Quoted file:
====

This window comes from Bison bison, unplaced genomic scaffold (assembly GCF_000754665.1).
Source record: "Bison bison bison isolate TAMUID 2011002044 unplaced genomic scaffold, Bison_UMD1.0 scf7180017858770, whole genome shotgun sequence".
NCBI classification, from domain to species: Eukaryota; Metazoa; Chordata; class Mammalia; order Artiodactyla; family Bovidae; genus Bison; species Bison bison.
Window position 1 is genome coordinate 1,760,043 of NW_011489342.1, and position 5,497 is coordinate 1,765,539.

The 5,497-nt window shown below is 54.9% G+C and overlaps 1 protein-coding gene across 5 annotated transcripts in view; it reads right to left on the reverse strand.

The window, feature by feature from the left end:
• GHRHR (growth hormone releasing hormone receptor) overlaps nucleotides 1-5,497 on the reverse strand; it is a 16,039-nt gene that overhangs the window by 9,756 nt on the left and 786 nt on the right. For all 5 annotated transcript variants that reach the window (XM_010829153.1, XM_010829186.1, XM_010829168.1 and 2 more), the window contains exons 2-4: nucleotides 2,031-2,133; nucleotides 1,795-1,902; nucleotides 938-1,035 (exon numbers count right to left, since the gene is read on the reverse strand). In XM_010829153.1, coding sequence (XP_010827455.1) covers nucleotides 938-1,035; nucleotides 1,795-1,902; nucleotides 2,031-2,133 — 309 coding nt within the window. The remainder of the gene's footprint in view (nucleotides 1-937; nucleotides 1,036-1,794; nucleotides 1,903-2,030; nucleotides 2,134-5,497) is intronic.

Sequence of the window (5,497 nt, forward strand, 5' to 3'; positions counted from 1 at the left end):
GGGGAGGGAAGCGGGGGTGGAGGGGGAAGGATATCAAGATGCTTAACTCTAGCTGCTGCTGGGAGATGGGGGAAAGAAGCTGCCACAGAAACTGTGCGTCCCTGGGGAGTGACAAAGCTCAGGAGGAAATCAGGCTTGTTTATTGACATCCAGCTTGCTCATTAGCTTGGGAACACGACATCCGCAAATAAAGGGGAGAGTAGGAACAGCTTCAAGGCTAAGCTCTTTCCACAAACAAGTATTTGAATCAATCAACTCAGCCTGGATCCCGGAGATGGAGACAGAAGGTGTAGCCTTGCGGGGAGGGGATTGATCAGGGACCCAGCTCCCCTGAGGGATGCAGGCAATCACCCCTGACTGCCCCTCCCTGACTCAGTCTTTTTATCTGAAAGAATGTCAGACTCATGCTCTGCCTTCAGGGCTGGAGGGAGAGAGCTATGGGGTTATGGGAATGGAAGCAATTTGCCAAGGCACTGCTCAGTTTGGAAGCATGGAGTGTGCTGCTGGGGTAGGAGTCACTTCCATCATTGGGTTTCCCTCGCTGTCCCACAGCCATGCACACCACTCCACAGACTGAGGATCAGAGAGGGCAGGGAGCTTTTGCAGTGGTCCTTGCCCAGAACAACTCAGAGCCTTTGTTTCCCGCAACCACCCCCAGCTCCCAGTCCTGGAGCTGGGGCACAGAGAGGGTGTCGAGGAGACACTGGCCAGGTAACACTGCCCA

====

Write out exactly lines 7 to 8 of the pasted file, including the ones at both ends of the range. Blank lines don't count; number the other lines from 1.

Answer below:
• GHRHR (growth hormone releasing hormone receptor) overlaps nucleotides 1-5,497 on the reverse strand; it is a 16,039-nt gene that overhangs the window by 9,756 nt on the left and 786 nt on the right. For all 5 annotated transcript variants that reach the window (XM_010829153.1, XM_010829186.1, XM_010829168.1 and 2 more), the window contains exons 2-4: nucleotides 2,031-2,133; nucleotides 1,795-1,902; nucleotides 938-1,035 (exon numbers count right to left, since the gene is read on the reverse strand). In XM_010829153.1, coding sequence (XP_010827455.1) covers nucleotides 938-1,035; nucleotides 1,795-1,902; nucleotides 2,031-2,133 — 309 coding nt within the window. The remainder of the gene's footprint in view (nucleotides 1-937; nucleotides 1,036-1,794; nucleotides 1,903-2,030; nucleotides 2,134-5,497) is intronic.

Sequence of the window (5,497 nt, forward strand, 5' to 3'; positions counted from 1 at the left end):